Chapter 4 of Love Wins is entitled “Does God Get What God Wants?” It is the most bizarre chapter of the book.
As usual, Bell begins with an anecdote, this time offering quotes from doctrinal statements on church websites that he has encountered:
This is from an actual church website: “The unsaved will be separated forever from God in hell.”
This is from another: “Those who don’t believe in Jesus will be sent to eternal punishment in hell.”
And this is from another: “The unsaved dead will be committed to an eternal conscious punishment.”
Although they express a horrifying truth, these statements are standard expressions of Christian orthodoxy. Once again, Bell reveals, not mere disagreement, but utter loathing for such expressions when he flippantly and arrogantly describes them this way:
So in the first statement, the “unsaved” won’t be with God.
In the second, not only will they not be with God, but they’ll be sent somewhere else to be punished.
And in the third, we’re told that not only will these “unsaved” be punished forever, but they will be fully aware of it–in case we were concerned they might down an Ambien or two when God wasn’t looking…
This is simply more evidence of the fact that Bell cannot stand a traditional doctrine of Hell, even to the point that he can be flippant about the horror of it.
Bell goes on to note that these same churches rightly confess belief in the greatness and power of God. He appeals to 1 Timothy 2:4 as evidence that God wants all people to be saved. These two observations prompt him to ask the following questions:
How great is God?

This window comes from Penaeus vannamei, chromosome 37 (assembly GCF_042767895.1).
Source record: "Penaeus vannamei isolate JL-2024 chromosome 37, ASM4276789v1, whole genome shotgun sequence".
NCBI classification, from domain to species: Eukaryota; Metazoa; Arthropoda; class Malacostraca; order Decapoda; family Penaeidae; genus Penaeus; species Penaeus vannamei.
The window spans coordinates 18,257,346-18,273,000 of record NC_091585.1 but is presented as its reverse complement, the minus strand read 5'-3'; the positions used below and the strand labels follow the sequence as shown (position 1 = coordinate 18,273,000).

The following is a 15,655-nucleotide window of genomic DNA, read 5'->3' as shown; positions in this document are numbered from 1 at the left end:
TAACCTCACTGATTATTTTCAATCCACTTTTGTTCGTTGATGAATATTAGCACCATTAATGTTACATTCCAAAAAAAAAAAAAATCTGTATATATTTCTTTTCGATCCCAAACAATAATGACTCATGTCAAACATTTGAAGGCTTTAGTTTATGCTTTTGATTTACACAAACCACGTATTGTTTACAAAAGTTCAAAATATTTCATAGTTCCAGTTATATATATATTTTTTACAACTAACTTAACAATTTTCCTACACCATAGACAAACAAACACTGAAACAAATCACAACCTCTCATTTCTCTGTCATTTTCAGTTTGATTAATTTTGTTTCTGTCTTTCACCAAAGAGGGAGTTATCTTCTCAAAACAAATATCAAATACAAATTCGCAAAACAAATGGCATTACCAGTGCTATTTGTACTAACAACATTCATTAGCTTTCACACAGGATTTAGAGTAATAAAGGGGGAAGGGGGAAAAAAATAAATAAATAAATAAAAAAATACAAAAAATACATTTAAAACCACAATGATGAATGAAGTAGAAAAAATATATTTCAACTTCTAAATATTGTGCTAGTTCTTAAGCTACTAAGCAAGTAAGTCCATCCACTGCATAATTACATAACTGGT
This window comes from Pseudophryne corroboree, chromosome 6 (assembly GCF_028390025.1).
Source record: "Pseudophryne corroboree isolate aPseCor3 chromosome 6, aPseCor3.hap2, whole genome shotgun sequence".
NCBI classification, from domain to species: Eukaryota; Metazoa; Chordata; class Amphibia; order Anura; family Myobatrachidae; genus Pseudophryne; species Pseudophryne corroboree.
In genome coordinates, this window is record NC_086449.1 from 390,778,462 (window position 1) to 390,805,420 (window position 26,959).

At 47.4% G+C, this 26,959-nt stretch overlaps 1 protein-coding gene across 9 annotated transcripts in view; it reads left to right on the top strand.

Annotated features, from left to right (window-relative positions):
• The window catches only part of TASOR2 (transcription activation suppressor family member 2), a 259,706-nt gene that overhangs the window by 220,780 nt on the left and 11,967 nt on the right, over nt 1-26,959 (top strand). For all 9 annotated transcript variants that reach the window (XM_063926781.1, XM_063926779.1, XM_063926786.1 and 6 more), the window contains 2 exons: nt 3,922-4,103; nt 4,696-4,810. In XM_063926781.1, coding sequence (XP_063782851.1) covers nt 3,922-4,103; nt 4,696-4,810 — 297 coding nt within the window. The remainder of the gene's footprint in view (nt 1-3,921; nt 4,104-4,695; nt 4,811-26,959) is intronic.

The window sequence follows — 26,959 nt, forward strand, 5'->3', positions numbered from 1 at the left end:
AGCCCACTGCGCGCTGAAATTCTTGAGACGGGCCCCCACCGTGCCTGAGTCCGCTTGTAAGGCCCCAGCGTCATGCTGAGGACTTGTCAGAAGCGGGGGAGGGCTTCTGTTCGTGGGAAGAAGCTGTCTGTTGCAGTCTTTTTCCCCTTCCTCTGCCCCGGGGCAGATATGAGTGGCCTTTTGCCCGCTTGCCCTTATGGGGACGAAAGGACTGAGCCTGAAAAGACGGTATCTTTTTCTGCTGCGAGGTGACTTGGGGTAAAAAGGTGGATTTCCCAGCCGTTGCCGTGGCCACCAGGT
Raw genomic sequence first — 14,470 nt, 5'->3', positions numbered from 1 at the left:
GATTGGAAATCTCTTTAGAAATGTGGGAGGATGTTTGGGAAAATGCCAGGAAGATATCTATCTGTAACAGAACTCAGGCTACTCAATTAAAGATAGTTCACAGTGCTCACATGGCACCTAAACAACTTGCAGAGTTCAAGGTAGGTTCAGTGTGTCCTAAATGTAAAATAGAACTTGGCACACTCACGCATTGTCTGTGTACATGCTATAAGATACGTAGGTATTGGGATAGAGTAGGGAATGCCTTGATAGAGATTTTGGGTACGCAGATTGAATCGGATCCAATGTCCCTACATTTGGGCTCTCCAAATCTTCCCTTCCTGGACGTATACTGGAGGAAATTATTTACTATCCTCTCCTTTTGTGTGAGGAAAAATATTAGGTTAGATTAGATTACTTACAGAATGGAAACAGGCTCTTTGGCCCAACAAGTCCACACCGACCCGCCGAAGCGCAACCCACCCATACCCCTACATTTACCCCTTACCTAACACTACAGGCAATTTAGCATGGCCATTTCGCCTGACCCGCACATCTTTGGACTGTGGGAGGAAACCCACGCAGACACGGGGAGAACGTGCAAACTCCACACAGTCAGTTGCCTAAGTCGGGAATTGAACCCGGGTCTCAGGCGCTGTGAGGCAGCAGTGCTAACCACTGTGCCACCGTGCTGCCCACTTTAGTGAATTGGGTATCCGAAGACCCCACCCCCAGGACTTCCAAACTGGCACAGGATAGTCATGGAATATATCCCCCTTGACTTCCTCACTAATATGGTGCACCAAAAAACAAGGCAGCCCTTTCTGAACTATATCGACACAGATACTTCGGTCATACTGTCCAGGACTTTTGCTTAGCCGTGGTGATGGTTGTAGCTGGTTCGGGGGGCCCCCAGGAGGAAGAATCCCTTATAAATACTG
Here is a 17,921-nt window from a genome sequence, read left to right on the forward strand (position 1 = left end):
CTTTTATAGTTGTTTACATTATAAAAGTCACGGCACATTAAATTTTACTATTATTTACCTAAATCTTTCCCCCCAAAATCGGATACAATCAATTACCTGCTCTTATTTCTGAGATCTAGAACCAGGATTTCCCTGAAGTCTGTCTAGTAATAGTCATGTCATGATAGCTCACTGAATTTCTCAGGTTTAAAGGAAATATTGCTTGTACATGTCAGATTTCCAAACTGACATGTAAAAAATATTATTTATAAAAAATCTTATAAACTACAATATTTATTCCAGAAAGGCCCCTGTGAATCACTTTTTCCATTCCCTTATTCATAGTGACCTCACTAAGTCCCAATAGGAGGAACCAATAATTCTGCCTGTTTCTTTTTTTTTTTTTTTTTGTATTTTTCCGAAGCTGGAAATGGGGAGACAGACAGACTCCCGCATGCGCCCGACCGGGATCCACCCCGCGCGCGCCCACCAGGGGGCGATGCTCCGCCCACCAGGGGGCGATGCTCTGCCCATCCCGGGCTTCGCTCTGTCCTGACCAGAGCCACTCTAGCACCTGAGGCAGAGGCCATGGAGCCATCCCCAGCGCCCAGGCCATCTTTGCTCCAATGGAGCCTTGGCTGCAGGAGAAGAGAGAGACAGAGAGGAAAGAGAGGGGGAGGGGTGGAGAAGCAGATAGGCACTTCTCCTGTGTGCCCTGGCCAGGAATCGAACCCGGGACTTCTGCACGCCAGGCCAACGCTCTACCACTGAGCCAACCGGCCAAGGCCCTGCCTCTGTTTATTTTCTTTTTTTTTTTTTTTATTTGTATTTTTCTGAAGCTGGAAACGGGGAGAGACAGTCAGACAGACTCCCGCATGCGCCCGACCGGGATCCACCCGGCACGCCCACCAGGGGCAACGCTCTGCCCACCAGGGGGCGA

Great enough to achieve what God sets out to do,
or kind of great,
great most of the time,
but in this,
the fate of billions of people,
not totally great.
Sort of great.
A little great.
If I take Bell at his word here, I cannot escape the implication toward which he is pushing: if anyone ends up in Hell, God does not get what God wants, and thus God is not great. He does not explicitly affirm universalism here, but he pushes so hard toward it that it is difficult to imagine how he could not be a universalist.
That is, until he shifts gears completely. That is what makes this chapter so bizarre. After maintaining that God, who is great enough to get what he wants, will never give up in his pursuit of us (even, presumably, after death and on and on into eternity), Bell admits ultimate agnosticism on the question of whether everyone will be saved in the end. He does not know if God will get what God wants, but he is quite certain that we will get what we want. This is part of what he means when he says, “Love wins.” God’s love is defined by his allowing us the freedom to choose or to reject him. He will allow us to reject him forever if we want to. If we want Hell, he will let us have it (at one point Bell even says God “graciously” gives it to us). This is the essence of the chapter.
Now, for some of my reflections:
(1) Obviously, at the heart of this chapter is a contradiction. God is not great, we are led to believe, if he does not get what he wants. He wants all people to be saved. So will all be saved? Bell does not know, because he remains committed to a radical understanding of human freedom.
(2) Bell’s definition of love has no biblical basis whatsoever. Where did he come up with the idea that the essence of love is to allow the other radical freedom to choose? I can think of many occasions when I have taken away freedom from my sons precisely because I love them. I have compelled them to do what I wanted them to do, or to refrain from doing what they wanted to do, because I love them.